Storm Copestand
Traders Magazine Online News

Conquering Fear in Trading

In this exclusive to Traders Magazine, therapist Storm Copestand examines how traders can manage expectations and conquer their fear during the entire execution process.

Traders Poll

Amid changes in builder, do you think the CAT project will be completed by 2020?

Free Site Registration

September 9, 2009

Institutional Brokers Steer Clear

By Nina Mehta

Also in this article

The now-notorious flash order appears to be on the verge of extinction. In the space of two weeks, one U.S. senator, the chairman of the Securities and Exchange Commission, and three suppliers of flash order types either excoriated the trading practice or distanced themselves from it.

Sen. Charles Schumer

First, Senator Charles Schumer, the powerful Senate Banking Committee member, vilified flash orders in a letter to SEC Chairman Mary Schapiro. Then Schapiro herself ordered her staff to develop a proposal that would "eliminate the inequity that results from flash orders." Then both BATS Exchange and Nasdaq OMX Group announced they would eliminate their flash order types. Finally, even Direct Edge ECN, the poster child for flash orders, scuttled plans to introduce a new one.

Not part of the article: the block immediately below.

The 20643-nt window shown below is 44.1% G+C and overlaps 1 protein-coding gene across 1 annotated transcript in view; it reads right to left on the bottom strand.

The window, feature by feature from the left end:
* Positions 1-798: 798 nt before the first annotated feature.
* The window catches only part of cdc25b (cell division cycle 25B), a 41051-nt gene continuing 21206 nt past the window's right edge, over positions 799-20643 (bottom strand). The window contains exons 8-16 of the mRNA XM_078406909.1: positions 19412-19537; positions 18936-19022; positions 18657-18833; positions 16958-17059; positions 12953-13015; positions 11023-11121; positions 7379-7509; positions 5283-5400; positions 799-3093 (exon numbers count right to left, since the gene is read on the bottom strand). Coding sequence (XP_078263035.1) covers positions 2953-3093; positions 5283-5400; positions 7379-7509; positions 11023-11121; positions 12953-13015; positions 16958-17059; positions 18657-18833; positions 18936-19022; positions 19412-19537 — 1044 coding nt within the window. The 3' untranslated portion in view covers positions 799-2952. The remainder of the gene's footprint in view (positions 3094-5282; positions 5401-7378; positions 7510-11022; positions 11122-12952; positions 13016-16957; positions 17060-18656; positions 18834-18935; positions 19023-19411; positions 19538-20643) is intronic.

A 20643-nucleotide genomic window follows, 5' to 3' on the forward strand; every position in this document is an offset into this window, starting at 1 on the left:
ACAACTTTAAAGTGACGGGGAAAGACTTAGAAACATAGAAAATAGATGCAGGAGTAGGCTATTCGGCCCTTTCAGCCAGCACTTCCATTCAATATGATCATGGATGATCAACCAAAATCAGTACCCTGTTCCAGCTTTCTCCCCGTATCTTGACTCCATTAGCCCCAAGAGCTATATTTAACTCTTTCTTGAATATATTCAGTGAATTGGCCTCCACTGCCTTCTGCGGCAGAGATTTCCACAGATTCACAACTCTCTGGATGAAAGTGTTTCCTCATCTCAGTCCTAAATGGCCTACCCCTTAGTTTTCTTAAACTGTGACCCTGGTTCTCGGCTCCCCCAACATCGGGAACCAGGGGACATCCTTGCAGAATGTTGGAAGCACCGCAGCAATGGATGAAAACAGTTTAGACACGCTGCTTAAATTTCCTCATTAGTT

So the order type offered by four market centers and a significant driver for Direct Edge may be on the way out. Yet even if flash orders are not outlawed, institutional brokers tell Traders Magazine they don't use them.

"We don't flash," said Dan Mathisson, head of the Advanced Execution Services group at Credit Suisse. "The whole reason we exist is to try to execute [institutional orders] while leaking the smallest possible amount of information. Flashing orders is not consistent with that overall strategy." Credit Suisse said it does not send routable orders from its AES unit to market centers, and therefore doesn't use flash orders.

Greg Tusar, head of U.S. electronic trading at Goldman Sachs Execution & Clearing, said his firm does not use flash orders from any of the four venues that offer them. "We don't use them in the execution of client orders," Tusar said. "But we believe it should be a matter of choice-that clients should have access to them if they choose to. They should be available on an opt-in basis, client by client."

"Flash orders have the potential to cause information leakage," said Jatin Suryawanshi, head of global quantitative strategies at Jefferies & Company. "It's information that was not available on a data feed that's now available on a data feed." He added that the use of flash orders, if it's not done purposefully to aggressively take liquidity, may fly in the face of a broker's best-execution duties.